Lack of ‘emotional regulation’ contributing to increase in youth violence, expert says

ORLANDO, Fla. — The Centers for Disease Control and Prevention considers youth violence a “serious public health problem.”


They define youth violence as the intentional use of physical force or power to threaten or harm others by young people between the ages of 10 to 24.

READ: Police identify 5 victims in Colorado Springs shooting; also identify 2 ‘heroes’

Two different Central Florida counties saw violent homicides of teen girls in just over the last week. In one of those cases, the suspected perpetrator was also a juvenile.

Jan Edwards is the President and CEO of the non-profit organization Paving the Way. They’re dedicated to combating child trafficking through educational programs.

Edwards says they go into schools and talk to kids about what’s happening in the world and how it impacts them.

READ: Virginia cancels Virginia Tech game after player deaths

“I’m not a mental health therapist,” Edwards said. “I just know what I see, and then I share it with the professionals that are.”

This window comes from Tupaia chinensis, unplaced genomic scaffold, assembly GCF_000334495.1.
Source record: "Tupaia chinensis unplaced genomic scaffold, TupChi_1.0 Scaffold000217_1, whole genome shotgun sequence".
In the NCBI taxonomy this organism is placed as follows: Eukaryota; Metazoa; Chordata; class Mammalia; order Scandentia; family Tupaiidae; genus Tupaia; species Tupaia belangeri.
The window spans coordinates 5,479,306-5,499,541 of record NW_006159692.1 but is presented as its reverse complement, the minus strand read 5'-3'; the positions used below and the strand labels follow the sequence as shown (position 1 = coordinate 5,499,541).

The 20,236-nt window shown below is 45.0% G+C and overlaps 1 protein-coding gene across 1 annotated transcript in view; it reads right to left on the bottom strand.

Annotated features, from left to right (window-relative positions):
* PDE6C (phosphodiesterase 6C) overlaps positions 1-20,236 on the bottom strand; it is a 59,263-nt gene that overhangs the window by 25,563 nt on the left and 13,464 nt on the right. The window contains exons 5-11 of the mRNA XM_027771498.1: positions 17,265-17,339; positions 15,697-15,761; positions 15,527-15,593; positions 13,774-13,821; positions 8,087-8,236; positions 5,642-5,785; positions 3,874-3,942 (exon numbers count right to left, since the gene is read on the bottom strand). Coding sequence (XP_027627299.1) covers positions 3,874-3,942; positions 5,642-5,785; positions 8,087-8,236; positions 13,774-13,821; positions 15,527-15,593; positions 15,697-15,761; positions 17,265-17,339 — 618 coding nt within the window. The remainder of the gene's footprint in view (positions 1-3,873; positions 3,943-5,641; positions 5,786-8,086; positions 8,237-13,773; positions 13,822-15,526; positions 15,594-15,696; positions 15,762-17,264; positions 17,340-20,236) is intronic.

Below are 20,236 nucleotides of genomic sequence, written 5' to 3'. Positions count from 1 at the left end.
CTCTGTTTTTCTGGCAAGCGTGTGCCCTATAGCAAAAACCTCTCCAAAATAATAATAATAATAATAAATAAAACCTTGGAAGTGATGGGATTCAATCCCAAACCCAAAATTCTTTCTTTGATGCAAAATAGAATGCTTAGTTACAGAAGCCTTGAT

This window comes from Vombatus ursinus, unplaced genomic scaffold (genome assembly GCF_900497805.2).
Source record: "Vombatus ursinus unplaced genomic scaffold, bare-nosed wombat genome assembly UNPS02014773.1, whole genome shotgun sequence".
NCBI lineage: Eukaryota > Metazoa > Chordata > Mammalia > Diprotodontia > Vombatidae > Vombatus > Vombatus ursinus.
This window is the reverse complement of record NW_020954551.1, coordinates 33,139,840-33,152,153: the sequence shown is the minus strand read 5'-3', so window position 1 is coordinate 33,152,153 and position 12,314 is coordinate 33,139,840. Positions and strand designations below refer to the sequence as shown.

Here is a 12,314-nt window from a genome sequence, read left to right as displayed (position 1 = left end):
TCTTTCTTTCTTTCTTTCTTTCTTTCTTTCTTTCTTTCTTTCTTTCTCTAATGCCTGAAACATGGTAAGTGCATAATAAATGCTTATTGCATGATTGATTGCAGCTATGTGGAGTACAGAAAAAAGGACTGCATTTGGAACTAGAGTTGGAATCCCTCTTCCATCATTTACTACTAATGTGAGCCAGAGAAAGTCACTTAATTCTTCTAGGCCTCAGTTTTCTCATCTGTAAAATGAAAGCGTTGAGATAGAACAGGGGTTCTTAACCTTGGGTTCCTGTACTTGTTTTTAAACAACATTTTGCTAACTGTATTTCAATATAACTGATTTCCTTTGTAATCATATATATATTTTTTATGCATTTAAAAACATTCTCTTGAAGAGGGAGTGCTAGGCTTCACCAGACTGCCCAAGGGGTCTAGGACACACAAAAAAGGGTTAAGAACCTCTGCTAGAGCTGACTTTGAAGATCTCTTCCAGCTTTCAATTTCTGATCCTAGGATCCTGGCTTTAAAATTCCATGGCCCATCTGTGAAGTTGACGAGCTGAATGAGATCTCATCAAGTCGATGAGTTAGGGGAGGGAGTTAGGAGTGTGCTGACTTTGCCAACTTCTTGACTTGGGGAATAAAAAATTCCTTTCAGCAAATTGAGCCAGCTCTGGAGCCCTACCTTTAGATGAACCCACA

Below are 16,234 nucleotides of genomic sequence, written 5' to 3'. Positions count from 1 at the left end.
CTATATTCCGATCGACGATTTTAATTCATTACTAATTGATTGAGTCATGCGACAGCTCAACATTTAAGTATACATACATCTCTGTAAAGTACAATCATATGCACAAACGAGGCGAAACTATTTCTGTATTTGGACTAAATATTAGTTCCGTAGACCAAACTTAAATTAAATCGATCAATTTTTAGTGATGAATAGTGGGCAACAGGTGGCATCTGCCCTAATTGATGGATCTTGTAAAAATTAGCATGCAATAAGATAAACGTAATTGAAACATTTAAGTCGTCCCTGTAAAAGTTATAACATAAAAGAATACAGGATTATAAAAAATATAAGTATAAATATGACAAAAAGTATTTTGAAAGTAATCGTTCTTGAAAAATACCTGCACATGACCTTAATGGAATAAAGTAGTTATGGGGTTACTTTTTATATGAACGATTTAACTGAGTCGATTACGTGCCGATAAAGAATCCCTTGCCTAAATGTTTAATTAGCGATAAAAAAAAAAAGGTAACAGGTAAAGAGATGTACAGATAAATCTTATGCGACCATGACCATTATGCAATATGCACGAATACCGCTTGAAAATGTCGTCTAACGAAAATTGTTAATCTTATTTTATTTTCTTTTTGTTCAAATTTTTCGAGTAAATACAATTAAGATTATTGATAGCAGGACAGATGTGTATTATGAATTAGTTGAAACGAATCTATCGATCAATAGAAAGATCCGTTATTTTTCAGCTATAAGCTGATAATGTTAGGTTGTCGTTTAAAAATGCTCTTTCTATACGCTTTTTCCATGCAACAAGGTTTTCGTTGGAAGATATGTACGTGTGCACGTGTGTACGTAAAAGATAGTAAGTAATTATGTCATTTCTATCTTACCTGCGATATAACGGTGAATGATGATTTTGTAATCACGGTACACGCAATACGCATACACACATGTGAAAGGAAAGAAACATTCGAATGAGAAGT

Edwards says she believes there’s not enough “emotional regulation” being taught to kids.

“The belief of that feeling will never go away unless I take this action,” Edwards explained.

READ: Police identify man found with fatal gunshot wound in Brevard County backyard

The CDC says youth violence is common and affects thousands of people each day. They say it can have long-term impacts on the health and well-being of young people.

Edwards says her organization’s goal is to deliver messages to kids in school that they can then use outside of those walls.

Click here to download the free WFTV news and weather apps, click here to download the WFTV Now app for your smart TV and click here to stream Channel 9 Eyewitness News live.